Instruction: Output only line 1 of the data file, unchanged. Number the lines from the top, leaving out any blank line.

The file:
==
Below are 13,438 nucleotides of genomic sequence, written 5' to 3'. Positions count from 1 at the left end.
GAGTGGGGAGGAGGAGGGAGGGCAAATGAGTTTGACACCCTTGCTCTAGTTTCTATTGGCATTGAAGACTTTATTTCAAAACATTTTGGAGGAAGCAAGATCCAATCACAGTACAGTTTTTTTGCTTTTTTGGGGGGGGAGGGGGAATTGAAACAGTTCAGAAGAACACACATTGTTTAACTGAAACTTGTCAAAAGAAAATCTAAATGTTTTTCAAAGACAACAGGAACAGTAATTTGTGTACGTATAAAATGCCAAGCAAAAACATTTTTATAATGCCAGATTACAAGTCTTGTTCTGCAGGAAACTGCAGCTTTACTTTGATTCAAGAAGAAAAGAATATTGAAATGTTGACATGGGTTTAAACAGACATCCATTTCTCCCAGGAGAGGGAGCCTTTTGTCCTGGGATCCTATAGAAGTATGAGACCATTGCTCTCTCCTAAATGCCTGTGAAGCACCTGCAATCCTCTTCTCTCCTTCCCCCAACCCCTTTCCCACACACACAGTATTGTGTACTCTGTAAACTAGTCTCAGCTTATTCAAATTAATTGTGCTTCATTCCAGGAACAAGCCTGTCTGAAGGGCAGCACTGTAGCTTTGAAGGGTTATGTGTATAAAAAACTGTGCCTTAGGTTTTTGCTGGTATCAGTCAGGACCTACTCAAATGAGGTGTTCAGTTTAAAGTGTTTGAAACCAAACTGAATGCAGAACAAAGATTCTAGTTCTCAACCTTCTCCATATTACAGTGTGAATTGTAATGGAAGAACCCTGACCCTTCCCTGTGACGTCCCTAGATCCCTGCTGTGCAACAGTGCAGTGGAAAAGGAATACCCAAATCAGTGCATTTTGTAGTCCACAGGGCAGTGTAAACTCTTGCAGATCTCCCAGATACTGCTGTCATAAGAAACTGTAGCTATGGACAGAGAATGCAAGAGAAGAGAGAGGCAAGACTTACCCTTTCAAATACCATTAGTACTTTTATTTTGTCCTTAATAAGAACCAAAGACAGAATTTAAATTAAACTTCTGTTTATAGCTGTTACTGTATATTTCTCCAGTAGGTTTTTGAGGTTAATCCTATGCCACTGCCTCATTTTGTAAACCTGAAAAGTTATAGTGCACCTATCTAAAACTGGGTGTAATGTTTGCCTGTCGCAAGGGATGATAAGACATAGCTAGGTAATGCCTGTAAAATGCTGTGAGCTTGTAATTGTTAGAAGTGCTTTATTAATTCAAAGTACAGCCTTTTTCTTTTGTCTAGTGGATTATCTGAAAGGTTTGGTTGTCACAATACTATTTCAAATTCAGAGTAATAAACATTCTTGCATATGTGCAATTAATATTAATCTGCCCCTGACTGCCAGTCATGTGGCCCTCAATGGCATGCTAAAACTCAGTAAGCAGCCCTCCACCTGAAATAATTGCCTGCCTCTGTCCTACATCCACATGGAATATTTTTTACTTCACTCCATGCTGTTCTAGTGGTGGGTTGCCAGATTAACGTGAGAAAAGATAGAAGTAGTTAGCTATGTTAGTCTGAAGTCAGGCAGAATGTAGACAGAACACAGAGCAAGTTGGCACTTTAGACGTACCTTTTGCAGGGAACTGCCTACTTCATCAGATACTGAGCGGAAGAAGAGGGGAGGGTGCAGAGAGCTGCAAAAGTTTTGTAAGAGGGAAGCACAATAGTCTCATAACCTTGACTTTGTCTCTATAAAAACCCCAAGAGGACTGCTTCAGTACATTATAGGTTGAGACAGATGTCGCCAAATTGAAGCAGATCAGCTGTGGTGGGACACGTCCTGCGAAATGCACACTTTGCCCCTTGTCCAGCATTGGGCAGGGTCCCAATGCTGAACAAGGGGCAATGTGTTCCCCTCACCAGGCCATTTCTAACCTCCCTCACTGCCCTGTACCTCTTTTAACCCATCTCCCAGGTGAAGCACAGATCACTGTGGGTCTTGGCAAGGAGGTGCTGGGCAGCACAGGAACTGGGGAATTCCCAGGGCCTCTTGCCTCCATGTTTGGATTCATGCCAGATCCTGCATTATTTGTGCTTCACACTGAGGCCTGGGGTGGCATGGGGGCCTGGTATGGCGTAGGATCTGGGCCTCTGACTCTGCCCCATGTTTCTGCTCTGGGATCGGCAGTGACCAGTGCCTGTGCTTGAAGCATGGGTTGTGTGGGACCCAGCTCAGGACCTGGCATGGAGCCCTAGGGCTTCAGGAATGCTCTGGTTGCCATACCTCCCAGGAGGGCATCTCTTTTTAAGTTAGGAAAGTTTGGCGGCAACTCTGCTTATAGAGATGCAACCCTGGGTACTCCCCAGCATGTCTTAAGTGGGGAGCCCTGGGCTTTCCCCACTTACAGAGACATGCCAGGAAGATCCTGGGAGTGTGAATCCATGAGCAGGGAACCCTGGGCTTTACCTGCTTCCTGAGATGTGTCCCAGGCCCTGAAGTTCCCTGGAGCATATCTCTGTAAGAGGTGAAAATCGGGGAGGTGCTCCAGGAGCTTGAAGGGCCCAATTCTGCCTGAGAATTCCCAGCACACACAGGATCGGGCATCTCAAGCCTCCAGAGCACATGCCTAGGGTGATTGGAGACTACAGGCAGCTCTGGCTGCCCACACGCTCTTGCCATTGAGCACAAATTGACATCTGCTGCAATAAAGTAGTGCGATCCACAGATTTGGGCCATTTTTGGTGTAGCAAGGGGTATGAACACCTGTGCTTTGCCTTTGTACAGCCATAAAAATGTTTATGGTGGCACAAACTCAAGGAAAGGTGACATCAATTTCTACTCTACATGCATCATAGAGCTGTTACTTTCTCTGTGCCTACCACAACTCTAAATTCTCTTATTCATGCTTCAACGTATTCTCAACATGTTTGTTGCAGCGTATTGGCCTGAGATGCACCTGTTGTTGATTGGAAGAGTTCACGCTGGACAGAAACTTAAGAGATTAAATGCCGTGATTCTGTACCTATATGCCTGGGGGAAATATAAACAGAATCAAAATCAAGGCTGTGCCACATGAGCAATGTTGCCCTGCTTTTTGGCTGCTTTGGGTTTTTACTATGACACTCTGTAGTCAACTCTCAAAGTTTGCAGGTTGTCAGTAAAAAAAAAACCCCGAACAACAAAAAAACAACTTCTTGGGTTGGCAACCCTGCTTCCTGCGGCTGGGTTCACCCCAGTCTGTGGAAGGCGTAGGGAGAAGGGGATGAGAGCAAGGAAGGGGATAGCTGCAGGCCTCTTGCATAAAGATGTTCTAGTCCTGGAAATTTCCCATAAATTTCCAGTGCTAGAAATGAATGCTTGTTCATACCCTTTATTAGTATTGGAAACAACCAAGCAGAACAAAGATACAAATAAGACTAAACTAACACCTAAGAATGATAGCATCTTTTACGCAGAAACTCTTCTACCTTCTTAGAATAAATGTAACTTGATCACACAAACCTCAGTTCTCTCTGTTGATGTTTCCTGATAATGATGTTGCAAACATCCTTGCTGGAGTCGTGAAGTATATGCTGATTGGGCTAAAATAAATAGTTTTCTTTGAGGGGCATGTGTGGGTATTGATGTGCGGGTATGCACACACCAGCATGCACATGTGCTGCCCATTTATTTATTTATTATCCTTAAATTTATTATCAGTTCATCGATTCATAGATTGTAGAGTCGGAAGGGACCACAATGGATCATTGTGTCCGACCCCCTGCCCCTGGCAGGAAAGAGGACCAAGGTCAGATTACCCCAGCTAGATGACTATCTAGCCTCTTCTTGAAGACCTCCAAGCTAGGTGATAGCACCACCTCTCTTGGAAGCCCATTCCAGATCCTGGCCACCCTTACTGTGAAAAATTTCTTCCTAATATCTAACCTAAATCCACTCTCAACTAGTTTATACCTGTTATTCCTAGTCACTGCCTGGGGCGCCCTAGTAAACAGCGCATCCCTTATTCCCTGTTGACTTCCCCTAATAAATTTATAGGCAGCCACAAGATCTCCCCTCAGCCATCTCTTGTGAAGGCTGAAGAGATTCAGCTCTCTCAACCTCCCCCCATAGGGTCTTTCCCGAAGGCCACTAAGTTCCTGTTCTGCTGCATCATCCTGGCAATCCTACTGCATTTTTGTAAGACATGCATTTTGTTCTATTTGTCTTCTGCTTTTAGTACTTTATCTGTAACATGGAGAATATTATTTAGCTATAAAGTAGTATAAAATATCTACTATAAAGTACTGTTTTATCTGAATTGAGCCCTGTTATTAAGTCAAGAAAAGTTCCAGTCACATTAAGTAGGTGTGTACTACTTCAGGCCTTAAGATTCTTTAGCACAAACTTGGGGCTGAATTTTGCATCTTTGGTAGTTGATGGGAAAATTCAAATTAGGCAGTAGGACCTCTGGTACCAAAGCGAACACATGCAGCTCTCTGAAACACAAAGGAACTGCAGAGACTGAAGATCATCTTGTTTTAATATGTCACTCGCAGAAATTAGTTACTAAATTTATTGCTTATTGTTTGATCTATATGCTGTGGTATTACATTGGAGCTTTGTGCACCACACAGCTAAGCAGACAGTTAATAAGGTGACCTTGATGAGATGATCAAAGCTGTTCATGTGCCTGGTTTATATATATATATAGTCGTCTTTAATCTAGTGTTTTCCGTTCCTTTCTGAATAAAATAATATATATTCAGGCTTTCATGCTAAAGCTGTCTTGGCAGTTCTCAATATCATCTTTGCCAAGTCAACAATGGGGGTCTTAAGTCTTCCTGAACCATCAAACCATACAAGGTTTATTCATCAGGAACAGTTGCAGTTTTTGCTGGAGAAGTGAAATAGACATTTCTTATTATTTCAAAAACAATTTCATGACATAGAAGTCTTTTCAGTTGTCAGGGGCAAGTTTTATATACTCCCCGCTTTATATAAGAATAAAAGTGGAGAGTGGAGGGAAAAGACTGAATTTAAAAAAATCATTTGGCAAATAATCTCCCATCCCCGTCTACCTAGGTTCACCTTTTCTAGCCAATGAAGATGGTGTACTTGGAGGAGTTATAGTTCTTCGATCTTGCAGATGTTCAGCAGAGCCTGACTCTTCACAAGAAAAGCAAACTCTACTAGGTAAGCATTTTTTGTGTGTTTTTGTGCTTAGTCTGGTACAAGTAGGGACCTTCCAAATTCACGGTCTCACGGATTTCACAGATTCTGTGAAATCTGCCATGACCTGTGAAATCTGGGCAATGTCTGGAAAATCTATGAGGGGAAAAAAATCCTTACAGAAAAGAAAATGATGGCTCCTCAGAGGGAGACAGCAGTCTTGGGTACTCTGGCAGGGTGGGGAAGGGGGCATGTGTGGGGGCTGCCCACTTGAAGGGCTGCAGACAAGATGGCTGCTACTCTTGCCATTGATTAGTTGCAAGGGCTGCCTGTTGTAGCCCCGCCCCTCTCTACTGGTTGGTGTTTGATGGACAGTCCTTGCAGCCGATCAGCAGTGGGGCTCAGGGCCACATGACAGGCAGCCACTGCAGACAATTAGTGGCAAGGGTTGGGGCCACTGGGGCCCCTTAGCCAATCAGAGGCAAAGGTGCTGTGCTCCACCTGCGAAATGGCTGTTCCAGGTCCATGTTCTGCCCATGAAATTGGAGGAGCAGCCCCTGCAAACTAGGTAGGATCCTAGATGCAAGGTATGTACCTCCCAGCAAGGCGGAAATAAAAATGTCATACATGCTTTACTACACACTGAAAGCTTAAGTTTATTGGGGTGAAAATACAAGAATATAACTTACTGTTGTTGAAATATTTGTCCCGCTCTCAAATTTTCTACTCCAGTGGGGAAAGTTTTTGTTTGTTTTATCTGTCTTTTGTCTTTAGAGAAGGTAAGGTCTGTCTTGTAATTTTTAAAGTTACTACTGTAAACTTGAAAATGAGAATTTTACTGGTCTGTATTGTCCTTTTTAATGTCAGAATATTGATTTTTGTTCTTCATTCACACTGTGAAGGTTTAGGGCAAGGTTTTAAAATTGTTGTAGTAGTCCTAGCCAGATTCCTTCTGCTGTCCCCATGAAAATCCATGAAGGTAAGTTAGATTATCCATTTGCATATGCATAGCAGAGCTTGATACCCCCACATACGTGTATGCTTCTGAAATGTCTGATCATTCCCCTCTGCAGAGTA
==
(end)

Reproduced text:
Below are 13,438 nucleotides of genomic sequence, written 5' to 3'. Positions count from 1 at the left end.